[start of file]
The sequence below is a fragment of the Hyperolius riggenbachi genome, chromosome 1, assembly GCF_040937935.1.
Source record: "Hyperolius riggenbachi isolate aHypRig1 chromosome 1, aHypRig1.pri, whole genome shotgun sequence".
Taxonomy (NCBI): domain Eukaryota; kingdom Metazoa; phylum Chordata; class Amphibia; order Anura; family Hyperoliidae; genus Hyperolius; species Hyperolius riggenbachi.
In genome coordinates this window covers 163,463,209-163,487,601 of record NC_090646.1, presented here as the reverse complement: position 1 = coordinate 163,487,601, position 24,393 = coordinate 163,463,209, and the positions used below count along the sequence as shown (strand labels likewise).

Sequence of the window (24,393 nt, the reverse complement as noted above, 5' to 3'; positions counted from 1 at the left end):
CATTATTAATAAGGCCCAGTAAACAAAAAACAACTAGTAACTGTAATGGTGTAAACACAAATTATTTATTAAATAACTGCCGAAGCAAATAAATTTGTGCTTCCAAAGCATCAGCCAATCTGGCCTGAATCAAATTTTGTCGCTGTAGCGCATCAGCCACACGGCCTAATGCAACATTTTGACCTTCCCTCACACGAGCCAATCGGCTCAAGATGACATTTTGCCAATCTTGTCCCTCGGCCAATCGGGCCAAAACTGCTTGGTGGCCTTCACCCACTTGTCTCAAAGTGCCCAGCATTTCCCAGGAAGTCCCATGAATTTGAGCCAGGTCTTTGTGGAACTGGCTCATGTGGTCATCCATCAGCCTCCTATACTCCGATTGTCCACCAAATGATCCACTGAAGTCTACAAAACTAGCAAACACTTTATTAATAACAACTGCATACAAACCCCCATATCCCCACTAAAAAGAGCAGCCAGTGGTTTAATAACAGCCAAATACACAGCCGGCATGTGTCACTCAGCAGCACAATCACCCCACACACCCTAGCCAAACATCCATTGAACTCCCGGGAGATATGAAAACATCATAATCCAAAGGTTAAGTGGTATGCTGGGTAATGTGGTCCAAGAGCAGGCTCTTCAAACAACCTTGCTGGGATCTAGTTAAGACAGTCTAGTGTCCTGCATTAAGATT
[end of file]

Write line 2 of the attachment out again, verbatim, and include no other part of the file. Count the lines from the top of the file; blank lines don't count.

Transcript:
Source record: "Hyperolius riggenbachi isolate aHypRig1 chromosome 1, aHypRig1.pri, whole genome shotgun sequence".